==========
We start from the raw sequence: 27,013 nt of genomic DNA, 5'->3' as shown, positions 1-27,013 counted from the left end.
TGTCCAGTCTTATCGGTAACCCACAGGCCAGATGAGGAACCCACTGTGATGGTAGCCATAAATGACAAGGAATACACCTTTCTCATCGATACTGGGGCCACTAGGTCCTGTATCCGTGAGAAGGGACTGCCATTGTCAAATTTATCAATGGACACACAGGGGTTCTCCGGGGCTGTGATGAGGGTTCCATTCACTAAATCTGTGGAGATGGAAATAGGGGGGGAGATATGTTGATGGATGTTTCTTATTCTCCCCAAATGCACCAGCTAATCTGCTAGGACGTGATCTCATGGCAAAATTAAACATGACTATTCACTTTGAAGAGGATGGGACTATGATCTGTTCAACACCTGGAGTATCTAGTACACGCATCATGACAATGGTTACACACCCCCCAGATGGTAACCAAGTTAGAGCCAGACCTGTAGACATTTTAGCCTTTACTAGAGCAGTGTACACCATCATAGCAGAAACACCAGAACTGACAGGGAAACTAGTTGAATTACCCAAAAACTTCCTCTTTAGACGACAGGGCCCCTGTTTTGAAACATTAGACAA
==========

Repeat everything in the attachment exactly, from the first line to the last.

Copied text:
We start from the raw sequence: 27,013 nt of genomic DNA, 5'->3' as shown, positions 1-27,013 counted from the left end.
TGTCCAGTCTTATCGGTAACCCACAGGCCAGATGAGGAACCCACTGTGATGGTAGCCATAAATGACAAGGAATACACCTTTCTCATCGATACTGGGGCCACTAGGTCCTGTATCCGTGAGAAGGGACTGCCATTGTCAAATTTATCAATGGACACACAGGGGTTCTCCGGGGCTGTGATGAGGGTTCCATTCACTAAATCTGTGGAGATGGAAATAGGGGGGGAGATATGTTGATGGATGTTTCTTATTCTCCCCAAATGCACCAGCTAATCTGCTAGGACGTGATCTCATGGCAAAATTAAACATGACTATTCACTTTGAAGAGGATGGGACTATGATCTGTTCAACACCTGGAGTATCTAGTACACGCATCATGACAATGGTTACACACCCCCCAGATGGTAACCAAGTTAGAGCCAGACCTGTAGACATTTTAGCCTTTACTAGAGCAGTGTACACCATCATAGCAGAAACACCAGAACTGACAGGGAAACTAGTTGAATTACCCAAAAACTTCCTCTTTAGACGACAGGGCCCCTGTTTTGAAACATTAGACAA